Variance in CC across South Slavic concerns form-meaning correlations as well as restrictions and preferences within the complementation structure. This can be illustrated with da-complements (note that da has non-COMP uses as well). Da-complements constitute a prime example of this diversity, mainly as concerns their opposition to complements introduced by other markers with respect to the feature [+/- real/factive] and their distribution over different types of clause combining along the Semantic Integration Hierarchy (Cristofaro 2003).

In Bulgarian and Macedonian, da signals the non-factivity of the complement clause, while factivity is expressed by če or deka, (1). Moreover, the da vs. če/deka opposition signals the distinction between what Boye (2010) calls ‘object of perception’ and ‘knowledge acquired’, (2):

(1)       a.    Veli da odiš. (Tomić 2006: 419)                                                           (Mac)

                  ‘S/he says that you should go.’

b.    Veli deka k’e dojde. (ibid.)

                  ‘S/he says that s/he would come.’

(2)       a.    Starecăt vidja Elka da sliza bărzo po pătja. (Petkova-Schick 1973: 279)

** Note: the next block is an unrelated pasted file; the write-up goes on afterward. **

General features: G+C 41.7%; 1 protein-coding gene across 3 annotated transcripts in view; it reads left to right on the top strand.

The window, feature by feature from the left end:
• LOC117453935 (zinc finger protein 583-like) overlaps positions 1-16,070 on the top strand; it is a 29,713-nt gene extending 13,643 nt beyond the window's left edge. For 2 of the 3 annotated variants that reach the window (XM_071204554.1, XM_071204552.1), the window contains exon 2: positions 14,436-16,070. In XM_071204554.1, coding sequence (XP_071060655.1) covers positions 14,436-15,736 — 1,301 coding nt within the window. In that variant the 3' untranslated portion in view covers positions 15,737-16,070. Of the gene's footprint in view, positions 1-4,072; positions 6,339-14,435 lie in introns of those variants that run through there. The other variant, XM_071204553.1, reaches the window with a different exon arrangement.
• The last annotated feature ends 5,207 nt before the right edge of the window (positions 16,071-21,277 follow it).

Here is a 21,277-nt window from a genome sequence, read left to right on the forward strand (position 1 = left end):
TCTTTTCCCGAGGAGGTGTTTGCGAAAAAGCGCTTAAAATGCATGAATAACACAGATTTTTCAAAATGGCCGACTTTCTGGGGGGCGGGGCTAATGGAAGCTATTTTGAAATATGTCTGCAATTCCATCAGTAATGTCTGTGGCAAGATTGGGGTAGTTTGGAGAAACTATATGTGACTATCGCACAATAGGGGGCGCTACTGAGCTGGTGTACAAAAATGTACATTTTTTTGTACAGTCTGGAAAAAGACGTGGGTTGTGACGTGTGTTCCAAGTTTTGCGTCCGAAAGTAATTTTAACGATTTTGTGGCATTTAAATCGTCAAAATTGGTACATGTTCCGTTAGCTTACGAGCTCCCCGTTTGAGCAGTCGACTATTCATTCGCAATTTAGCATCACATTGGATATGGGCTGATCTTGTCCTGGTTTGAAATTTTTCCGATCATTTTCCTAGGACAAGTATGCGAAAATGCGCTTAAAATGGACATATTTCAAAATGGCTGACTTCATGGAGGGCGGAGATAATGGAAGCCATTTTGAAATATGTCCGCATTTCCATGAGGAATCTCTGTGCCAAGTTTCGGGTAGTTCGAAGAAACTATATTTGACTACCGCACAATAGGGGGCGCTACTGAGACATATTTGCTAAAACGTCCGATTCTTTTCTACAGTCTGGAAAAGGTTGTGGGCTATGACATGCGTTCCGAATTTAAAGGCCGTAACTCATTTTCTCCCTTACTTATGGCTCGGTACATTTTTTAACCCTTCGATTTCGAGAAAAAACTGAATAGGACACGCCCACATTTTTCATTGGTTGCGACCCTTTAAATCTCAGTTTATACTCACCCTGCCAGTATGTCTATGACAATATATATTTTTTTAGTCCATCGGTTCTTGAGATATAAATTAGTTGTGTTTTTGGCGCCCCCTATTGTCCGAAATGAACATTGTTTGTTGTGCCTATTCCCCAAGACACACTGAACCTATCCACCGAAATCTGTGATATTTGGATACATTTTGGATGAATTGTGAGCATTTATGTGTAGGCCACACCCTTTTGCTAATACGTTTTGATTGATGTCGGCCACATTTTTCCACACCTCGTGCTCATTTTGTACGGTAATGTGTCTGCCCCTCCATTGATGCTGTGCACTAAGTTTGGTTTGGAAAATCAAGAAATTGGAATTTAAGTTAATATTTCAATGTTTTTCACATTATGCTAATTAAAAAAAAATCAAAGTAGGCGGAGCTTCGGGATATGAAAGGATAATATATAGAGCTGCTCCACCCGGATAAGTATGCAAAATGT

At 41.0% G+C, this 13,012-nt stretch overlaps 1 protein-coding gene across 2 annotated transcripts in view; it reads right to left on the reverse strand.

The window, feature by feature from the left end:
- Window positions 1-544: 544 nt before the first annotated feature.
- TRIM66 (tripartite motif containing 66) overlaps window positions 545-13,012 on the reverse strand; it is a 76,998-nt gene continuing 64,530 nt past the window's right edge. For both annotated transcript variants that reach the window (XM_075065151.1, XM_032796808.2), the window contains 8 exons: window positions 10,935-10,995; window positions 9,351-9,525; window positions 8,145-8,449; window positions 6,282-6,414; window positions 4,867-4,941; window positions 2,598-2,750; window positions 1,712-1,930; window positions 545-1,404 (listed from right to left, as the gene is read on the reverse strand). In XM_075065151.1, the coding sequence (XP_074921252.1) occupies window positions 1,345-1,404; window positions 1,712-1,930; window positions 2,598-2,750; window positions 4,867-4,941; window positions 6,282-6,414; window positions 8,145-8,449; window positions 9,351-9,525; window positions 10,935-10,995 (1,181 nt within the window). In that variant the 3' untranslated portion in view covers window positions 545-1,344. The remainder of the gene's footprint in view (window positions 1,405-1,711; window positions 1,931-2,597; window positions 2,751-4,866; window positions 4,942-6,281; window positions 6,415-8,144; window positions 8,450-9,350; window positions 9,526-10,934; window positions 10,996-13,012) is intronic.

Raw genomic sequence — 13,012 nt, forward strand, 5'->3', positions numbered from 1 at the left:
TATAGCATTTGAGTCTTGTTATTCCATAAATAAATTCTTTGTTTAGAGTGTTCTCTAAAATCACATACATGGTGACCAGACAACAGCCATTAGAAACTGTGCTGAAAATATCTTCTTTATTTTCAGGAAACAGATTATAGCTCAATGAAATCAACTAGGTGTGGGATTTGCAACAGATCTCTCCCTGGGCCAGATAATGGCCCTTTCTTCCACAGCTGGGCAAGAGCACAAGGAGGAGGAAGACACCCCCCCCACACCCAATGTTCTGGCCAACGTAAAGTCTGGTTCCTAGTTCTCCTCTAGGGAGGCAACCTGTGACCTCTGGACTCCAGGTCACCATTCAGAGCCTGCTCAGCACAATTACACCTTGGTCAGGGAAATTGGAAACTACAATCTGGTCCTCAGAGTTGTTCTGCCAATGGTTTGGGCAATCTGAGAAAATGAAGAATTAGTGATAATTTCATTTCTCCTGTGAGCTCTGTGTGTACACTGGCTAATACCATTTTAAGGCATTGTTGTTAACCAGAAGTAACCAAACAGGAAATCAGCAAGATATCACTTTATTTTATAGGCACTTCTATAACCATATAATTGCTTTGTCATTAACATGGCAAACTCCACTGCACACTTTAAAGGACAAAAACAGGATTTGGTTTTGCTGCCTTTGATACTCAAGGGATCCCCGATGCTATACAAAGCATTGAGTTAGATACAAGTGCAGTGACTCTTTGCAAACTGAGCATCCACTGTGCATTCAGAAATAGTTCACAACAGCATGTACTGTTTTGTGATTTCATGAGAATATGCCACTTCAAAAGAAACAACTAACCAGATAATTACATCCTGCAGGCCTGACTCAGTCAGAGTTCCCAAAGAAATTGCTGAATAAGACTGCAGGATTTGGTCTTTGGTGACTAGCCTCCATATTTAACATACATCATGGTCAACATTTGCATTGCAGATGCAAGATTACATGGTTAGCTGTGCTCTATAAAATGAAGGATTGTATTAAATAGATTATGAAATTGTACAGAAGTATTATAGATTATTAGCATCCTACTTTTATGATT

‘The old man saw Elka quickly coming down the road’                        (Bulg)

b.    Starecăt vidja, če Elka sliza bărzo po pătja. (ibid.)

                  ‘The old man saw that Elka quickly comes down the road ’

In BCS, such complementizer-related distinctions and restrictions cannot be observed anymore. Instead, factivity is signaled by the interaction of the lexical class of the CTP and TAM-features of the DCP (see Moskovljević 2004 for an overview). The non-factivity of (3a) is indicated by the desiderative CTP and the present tense perfective DCP, the factivity of (3b) by the verbum dicendi-CTP and the past tense DCP. In both cases, da is used as a complementizer:

(3)       a.    Želi da postaneš bogat. (Tomić 2006: 488)                                         (BCS)

                  ‘He wishes that you become rich.’

b.    Kažu da je postao bogat. (ibid.)

                  ‘People say that he has become rich.’ / ‘He is said to have become rich.’ 

Slovene differs from both Bulg/Mac and BCS in that it exhibits two systems of factivity-marking: one uniting it with the BCS-continuum, i.e. marking on CPT and DCP, and a ‘Balkan-type’ strategy, in which the complementizer naj, a Slovene innovation, signals non-factivity (see Topolińska 2003: 313-314) as opposed to complements introduced by da, see (4):

(4)       a.    zdravnica mi je rekla naj grem na ultrazvok (www.gigafida.net)         (Slo)

                  ‘the woman doctor told me that I should go to ultrasonics’

b.    Rekli so da je bolan... (ibid.)

                  ‘they said that he is ill …’